Several top health experts are touting new federal guidelines on practices considered safe for fully vaccinated populations against COVID-19, while underscoring the importance of masking up in high risk and public settings.
The highly anticipated guidance from the Centers for Disease Control and Prevention (CDC) issued this week greenlighted unmasked indoor gatherings among fully vaccinated individuals, and also suggested fully vaccinated people mingling indoors with unvaccinated people at low-risk for severe COVID-19 poses low risk, among other recommendations. However, the CDC advised everyone should avoid larger indoor gatherings and mask up in public and high-risk settings regardless of vaccination status.
“This guidance is really thoughtful,” Dr. Anne Liu, infectious disease physician at Stanford Health Care, wrote to Fox News. “It balances removing some precautions under low risk conditions while maintaining them in high risk and public situations.”
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Liu said the guidance on mask use in particular was reasonable given persistent virus spread in communities, and given the majority of the country’s population has yet to roll their sleeves and receive a vaccine. According to data compiled by the CDC, approximately 90% of the U.S. population is not yet fully vaccinated.
Dr. Andrea Cox, professor of medicine at the Johns Hopkins University School of Medicine, explained that not everyone responds to the vaccine in the same way, so the jabs cannot completely eliminate the risk of symptomatic infection or transmission.
“It is still important to wear a mask to protect yourself and others after vaccination,” Cox wrote in an emailed statement. “It is especially important not to interact with others not wearing a mask, even in small groups, if they are unvaccinated and at risk of severe infection. Because we do not know that about people in large public settings, wearing a mask when out is safest.”
On the other hand, Fox News medical contributor Dr. Marc Siegel argues the guidance is still too stringent given fully vaccinated individuals’ low risk of transmitting or contracting the virus.
Separately, the guidance comes as public health officials continue to discover cases of variants circulating in the U.S., some of which are believed to be more contagious and possibly even more virulent than the original strain, though unknowns over impact on vaccine efficacy remain.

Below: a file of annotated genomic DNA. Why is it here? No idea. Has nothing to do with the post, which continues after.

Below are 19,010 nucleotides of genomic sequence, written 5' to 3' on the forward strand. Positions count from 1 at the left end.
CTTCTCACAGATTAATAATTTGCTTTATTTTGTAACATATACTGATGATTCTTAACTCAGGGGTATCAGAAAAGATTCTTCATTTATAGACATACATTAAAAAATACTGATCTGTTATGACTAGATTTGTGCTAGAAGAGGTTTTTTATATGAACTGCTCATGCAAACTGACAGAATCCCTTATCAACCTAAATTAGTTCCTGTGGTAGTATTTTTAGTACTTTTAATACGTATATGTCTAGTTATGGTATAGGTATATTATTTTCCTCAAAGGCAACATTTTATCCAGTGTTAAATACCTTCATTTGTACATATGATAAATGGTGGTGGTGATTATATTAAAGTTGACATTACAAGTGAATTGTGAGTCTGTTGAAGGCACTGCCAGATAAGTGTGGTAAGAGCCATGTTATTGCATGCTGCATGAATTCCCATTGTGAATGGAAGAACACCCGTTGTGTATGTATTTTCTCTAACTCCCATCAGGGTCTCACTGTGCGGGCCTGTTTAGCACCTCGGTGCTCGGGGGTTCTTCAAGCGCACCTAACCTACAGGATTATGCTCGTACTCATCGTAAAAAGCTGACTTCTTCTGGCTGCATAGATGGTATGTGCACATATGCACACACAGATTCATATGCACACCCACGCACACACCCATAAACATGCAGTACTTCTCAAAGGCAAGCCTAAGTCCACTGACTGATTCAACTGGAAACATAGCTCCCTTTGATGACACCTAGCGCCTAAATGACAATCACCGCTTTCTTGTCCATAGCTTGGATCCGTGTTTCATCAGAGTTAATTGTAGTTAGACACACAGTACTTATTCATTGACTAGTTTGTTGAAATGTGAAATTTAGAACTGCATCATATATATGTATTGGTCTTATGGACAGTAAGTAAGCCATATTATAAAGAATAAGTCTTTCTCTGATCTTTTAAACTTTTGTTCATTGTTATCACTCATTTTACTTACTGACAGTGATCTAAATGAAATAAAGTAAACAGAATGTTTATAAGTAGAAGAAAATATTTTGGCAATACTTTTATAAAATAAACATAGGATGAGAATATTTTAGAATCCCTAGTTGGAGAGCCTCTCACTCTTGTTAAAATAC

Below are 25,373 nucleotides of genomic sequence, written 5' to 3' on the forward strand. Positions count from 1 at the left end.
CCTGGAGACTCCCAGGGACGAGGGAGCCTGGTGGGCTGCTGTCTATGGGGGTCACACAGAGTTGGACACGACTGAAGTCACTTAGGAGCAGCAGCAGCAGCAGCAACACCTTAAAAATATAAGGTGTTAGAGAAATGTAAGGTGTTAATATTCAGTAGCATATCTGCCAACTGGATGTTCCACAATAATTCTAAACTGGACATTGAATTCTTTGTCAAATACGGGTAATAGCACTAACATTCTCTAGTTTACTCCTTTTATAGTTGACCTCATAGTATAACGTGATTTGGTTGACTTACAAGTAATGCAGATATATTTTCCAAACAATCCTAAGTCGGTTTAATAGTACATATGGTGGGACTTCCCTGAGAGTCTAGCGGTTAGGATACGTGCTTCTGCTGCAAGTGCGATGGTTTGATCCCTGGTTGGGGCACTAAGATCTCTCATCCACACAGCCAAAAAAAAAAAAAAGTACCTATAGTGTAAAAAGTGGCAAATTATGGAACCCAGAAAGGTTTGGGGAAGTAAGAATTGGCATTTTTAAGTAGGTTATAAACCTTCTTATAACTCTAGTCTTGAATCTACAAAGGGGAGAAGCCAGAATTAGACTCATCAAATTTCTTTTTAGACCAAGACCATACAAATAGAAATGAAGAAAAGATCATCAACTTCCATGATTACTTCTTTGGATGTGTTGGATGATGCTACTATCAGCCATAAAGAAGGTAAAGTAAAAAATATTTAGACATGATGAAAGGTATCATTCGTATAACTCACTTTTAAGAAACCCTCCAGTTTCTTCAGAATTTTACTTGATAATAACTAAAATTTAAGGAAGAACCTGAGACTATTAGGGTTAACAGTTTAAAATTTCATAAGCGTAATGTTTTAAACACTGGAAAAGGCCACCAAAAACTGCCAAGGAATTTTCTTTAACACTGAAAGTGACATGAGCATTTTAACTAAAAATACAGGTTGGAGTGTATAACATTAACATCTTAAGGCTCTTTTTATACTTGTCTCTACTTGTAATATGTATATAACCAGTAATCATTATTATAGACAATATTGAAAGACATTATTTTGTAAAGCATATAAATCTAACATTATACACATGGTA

“I wonder if the CDC will also incorporate guidance on whether to behave differently around unvaccinated people at high risk for COVID exposure if we start to see more spread of variants that vaccines block less effectively,” Liu wrote.
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While the agency’s travel-related COVID-19 guidance remains unchanged, Dr. Jessica Justman, associate professor of medicine in epidemiology at Columbia University Mailman School of Public Health, told Fox News she anticipates the CDC will adjust the guidance on travel and workplace settings “in the coming weeks.”
Dr. Rochelle Walensky, CDC director, said during a White House briefing Monday that “many of our variants [that] have emerged are from international places and we know that the travel corridor is a place where people are mixing a lot. We are really trying to restrain travel at this current period of time and we’re hopeful that our next set of guidance will have more science around what vaccinated people can do, perhaps travel being among them.”
Finally, on a separate note, the new guidelines consider close, indoor gatherings between fully vaccinated persons (for example, some grandparents) and a single household of unmasked, unvaccinated family members at low-risk for severe disease as a safe, “low risk” activity.
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“This grandparent example will be warmly received by many, especially since so many older adults bore the brunt of the pandemic over the past year,” Justman wrote. “Hopefully these new guidelines will encourage those who are uncertain to go ahead and get vaccinated.”
Data compiled by the CDC on over 380,000 COVID-19-related deaths for which age was available pins those aged 85 and over with the highest percentage of deaths (32%), and mortality declines by age group; those 75-84 accounted for about 28% of deaths, the 65-74 age group had 21% of deaths and those aged 50-64 had 15% of the reported deaths, while each age group under 49 accounted for less than 3% of deaths, respectively.